Paris 1924, the Olympics that took the Games 'faster, higher, stronger'

The 1924 Paris Olympics, which opened 100 years ago this week, marked a turning point for the event. That year saw the Olympics adopt a new motto – "Faster, Higher, Stronger" – and begin their transformation into the elite sporting spectacle they are today.

1924 was the year the Olympics came of age.

The modern Games were less than three decades old at the time and organisers were still in the process of defining them.

The official motto the International Olympic Committee (IOC) adopted that year – Citius, Altius, Fortius, Latin for "Faster, Higher, Stronger" – revealed what it hoped the event would become: a place not just to play games, but to break records.

National committees were becoming more numerous the world over, and more selective. The first time Paris had hosted the Games, in 1900, 26 countries sent around 1,200 competitors. In 1924, more than 3,000 athletes from 44 countries descended on Paris, many of them only after proving themselves domestic champions in national try-outs.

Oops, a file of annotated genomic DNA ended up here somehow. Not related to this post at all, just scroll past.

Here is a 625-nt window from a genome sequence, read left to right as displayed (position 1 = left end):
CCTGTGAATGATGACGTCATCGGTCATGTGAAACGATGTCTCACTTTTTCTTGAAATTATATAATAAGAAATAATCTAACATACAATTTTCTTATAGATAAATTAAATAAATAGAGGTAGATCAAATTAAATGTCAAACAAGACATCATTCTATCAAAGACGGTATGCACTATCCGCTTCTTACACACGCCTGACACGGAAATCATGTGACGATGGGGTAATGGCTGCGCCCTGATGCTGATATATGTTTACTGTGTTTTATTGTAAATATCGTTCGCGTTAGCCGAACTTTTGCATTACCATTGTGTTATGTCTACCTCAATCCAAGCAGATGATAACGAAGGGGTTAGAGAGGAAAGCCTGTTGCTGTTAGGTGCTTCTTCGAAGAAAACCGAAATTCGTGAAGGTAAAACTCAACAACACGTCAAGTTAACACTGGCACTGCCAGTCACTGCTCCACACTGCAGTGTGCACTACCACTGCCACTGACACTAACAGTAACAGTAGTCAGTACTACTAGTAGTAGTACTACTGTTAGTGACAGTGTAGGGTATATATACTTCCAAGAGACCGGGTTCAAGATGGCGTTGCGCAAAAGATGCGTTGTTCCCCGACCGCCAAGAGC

Meanwhile organisers were refining the list of events. Gone was the tug-of-war, military pistol shooting and equestrian vaulting, leaving disciplines like athletics, aquatics and gymnastics to take centre stage.

Some hangovers from another age remained: rope climbing and tandem cycling, for instance, not to mention the arts portion of the competition that saw painters, sculptors, musicians, writers and architects vie for medals.

The performances drew crowds of up to 60,000 a day, unprecedented at the time.

The new attention made global superstars of some competitors, chief among them Johnny Weissmuller.


Read more on RFI English

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